fact

People Have Prior Knowledge of a Shooter’s Plans in the Vast Majority of Gun Violence Incidents

Attackers are often clear about what they will be doing with family or friends.
December 4, 2020
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People Have Prior Knowledge of a Shooter’s Plans in the Vast Majority of Gun Violence Incidents
The United States Secret Service and the United States Department of Education studied targeted school violence incidents and found that in 81% of incidents, other people, most often the shooter’s peers, had some type of knowledge about the shooter’s plans. These incidents were not impulsive, but plans were often carried out after an incident with a classmate or school administrator. Most of these attacks were done alone but the attacker being bullied, being unable to deal with some failure or loss of a job, status, or relationship and the resulting withdrawal, anger, or depression were often clues to friends and family that something may be in the works. Other times out of the ordinary behavior could have been an indicator like one attacker asking his friends to help him get ammunition for one of his weapons, making modifications to their existing weapons to make it easier to conceal beneath their clothes. One attacker even shopped for a long trench coat with his mother and then cut the pockets out of the coat to make it easier to hold a weapon through the holes. In nearly two-thirds of the incidents, more than one person—usually a friend or sibling—had information about the attack before it happened or at least that something "bad" or "big" would occur. Many even knew the date and time, often telling several other classmates about the plans as well. However, adults knew about the plans to attack in only two of the more than 40 incidents studied. Adults did sometimes know about the attackers' history and experience of weapons, which was often an indicator some sort of plan was in the works.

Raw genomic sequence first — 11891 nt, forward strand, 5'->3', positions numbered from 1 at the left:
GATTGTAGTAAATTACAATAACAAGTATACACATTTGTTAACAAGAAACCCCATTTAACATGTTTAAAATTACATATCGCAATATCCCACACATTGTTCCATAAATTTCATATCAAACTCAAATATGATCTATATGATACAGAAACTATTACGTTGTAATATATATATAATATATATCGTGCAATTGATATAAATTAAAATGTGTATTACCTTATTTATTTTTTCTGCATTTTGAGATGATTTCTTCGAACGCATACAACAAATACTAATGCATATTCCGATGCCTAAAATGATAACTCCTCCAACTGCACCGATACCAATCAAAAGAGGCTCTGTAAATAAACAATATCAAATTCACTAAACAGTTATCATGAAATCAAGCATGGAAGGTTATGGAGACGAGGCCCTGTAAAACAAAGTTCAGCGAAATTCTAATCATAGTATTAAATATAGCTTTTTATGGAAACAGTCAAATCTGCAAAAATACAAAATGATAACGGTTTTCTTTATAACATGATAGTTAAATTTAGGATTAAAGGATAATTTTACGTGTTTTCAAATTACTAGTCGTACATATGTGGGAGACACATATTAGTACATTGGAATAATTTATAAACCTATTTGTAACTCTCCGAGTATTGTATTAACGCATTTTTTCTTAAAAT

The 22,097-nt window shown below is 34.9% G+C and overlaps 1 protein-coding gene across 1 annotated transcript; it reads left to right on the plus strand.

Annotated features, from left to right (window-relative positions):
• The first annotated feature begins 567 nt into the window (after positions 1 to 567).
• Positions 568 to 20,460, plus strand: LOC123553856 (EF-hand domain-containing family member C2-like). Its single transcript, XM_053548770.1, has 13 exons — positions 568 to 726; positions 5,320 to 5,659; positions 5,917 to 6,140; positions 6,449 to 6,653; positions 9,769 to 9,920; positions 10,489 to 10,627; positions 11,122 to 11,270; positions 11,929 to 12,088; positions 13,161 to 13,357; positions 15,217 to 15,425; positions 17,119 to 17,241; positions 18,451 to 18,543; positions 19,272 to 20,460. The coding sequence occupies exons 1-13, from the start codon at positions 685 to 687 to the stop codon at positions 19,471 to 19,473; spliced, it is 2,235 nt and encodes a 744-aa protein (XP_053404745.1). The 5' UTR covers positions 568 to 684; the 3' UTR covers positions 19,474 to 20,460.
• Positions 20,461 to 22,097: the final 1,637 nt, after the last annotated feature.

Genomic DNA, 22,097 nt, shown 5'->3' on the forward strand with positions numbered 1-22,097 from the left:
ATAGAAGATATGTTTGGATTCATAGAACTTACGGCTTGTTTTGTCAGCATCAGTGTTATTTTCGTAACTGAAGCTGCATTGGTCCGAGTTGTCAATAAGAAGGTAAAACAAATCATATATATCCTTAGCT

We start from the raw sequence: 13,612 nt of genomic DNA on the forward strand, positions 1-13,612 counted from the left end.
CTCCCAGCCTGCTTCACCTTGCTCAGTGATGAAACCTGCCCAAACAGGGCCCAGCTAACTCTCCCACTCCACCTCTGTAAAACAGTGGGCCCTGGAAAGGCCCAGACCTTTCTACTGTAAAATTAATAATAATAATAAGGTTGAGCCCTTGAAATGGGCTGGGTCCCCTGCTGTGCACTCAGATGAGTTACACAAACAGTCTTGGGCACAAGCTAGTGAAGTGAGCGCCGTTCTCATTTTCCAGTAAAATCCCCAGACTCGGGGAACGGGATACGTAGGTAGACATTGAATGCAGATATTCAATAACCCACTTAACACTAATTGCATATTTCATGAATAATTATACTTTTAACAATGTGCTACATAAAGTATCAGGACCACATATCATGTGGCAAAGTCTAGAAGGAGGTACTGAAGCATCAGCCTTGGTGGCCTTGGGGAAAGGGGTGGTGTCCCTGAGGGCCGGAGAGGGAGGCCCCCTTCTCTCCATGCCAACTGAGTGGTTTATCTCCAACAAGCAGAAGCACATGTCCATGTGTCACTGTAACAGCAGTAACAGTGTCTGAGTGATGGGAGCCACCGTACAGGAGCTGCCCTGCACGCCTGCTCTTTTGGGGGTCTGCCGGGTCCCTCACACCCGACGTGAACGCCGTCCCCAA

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The Final Report and Findings of the Safe School Initiative, United States Secret Service and United States Department of Education, July 2004, Bryan Vossekuil et al.

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